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Get Over Yourself: How Your Ego Sabotages Your Improv

The instant you set your foot on stage, your ego is on high alert. This is true for every human on the team. When you sense that someone else is encroaching on a scene or idea that you perceive as your creation, you feel a need to protect your standing or authority or ownership and refuse to allow others to become the leading or even contributing voice. You will likely exert your ideas, your dominance over the scene. Later, you will be frustrated, and hold internal resentment toward your fellow improviser. Even worse, and overtly, your ego may take credit for the ideas of others, or refuse to allow them to stand in the spotlight. This can also play out as snark, cynicism, or extreme criticism of the work of others, either as “commenting” during the scene or unsolicited notes after the show. You immediately call out things as “too obvious” or “amateurish” or “not funny” in the effort to make your own work look more valuable.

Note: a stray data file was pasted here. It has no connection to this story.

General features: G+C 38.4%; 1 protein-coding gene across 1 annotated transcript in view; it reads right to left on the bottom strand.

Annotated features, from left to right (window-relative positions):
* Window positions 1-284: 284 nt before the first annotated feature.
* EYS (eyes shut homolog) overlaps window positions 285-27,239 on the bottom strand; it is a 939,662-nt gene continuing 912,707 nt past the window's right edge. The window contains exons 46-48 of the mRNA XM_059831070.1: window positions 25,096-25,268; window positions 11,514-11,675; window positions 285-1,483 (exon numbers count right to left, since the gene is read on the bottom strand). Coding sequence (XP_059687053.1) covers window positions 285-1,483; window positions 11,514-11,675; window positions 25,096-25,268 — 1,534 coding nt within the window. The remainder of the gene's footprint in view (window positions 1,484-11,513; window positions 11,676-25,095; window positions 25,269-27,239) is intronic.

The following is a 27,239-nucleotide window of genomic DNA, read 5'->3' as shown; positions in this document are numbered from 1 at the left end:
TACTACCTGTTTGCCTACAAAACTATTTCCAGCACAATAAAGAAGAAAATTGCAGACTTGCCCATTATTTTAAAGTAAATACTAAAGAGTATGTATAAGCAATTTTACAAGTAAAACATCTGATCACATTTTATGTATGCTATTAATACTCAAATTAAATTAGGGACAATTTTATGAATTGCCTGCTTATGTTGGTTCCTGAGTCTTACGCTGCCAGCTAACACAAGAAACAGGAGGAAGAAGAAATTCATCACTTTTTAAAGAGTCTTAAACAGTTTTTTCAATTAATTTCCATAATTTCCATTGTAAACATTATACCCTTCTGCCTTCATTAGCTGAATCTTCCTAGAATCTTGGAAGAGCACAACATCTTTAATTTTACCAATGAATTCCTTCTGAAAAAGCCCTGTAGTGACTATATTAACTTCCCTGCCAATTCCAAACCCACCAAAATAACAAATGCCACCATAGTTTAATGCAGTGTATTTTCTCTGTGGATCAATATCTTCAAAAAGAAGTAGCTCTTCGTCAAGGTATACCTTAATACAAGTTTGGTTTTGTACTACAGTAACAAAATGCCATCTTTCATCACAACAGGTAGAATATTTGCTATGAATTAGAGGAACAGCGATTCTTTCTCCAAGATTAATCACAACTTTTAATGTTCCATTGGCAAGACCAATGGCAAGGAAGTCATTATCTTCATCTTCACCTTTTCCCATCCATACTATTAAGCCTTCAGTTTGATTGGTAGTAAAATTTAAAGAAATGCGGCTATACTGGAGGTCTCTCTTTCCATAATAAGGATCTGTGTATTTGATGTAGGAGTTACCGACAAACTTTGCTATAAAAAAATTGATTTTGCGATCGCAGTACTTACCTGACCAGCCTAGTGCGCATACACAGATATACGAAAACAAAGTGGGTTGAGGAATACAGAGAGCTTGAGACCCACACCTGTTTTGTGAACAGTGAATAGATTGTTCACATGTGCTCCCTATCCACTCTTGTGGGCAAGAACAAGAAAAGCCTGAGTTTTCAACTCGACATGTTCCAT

There is at once a vast chasm and a narrow line between confidence in your abilities, and a harmful, over-inflated ego. Ego says “I can do no wrong”, whereas confidence says “I can get this right.” Confidence says “I’m valuable” while ego says “I do not know whether or not I have value.” This is a critical difference in mindset. Be aware when you are sincerely contributing and when you are simply trying to protect your imagined, artificial standing. Losing some of your “turf” will be scary at first, but it isn’t really your turf. Relinquish control. Let go of your need to be laughed at by the audience, which your ego artificially translates as “love.” “If the audience laughs at me, then they love me. If they love me then I have value.” Stop this cycle. See your own value. Trust your ability to contribute. Set your ego aside for just one evening, and allow your honest creativity to intermingle with the other members of your improv team. Allow your heart to open. When your heart is open, your eyes and ears will open. When your eyes and ears are open, your mind will open. And your contribution to the work on stage will be effortless and brilliant.

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